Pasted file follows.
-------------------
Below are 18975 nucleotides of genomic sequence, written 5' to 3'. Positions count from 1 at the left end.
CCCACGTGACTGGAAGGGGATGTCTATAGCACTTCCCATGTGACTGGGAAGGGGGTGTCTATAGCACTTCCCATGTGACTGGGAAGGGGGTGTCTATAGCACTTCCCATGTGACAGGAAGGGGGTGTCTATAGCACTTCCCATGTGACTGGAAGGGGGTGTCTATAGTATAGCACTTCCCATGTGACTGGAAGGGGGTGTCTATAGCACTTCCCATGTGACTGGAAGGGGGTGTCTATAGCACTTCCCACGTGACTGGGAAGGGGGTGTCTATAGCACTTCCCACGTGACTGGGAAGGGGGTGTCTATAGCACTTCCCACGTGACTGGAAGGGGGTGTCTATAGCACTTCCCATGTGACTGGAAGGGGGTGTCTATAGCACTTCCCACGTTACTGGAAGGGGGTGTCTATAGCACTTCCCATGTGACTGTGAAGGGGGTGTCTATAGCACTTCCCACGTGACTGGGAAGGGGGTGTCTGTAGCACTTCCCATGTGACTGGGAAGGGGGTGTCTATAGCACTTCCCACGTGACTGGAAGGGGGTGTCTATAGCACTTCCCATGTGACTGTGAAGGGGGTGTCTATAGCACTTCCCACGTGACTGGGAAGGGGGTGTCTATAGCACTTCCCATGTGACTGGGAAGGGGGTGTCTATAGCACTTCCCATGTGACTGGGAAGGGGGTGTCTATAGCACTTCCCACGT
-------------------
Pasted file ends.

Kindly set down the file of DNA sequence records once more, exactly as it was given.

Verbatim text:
Below are 18975 nucleotides of genomic sequence, written 5' to 3'. Positions count from 1 at the left end.
CCCACGTGACTGGAAGGGGATGTCTATAGCACTTCCCATGTGACTGGGAAGGGGGTGTCTATAGCACTTCCCATGTGACTGGGAAGGGGGTGTCTATAGCACTTCCCATGTGACAGGAAGGGGGTGTCTATAGCACTTCCCATGTGACTGGAAGGGGGTGTCTATAGTATAGCACTTCCCATGTGACTGGAAGGGGGTGTCTATAGCACTTCCCATGTGACTGGAAGGGGGTGTCTATAGCACTTCCCACGTGACTGGGAAGGGGGTGTCTATAGCACTTCCCACGTGACTGGGAAGGGGGTGTCTATAGCACTTCCCACGTGACTGGAAGGGGGTGTCTATAGCACTTCCCATGTGACTGGAAGGGGGTGTCTATAGCACTTCCCACGTTACTGGAAGGGGGTGTCTATAGCACTTCCCATGTGACTGTGAAGGGGGTGTCTATAGCACTTCCCACGTGACTGGGAAGGGGGTGTCTGTAGCACTTCCCATGTGACTGGGAAGGGGGTGTCTATAGCACTTCCCACGTGACTGGAAGGGGGTGTCTATAGCACTTCCCATGTGACTGTGAAGGGGGTGTCTATAGCACTTCCCACGTGACTGGGAAGGGGGTGTCTATAGCACTTCCCATGTGACTGGGAAGGGGGTGTCTATAGCACTTCCCATGTGACTGGGAAGGGGGTGTCTATAGCACTTCCCACGT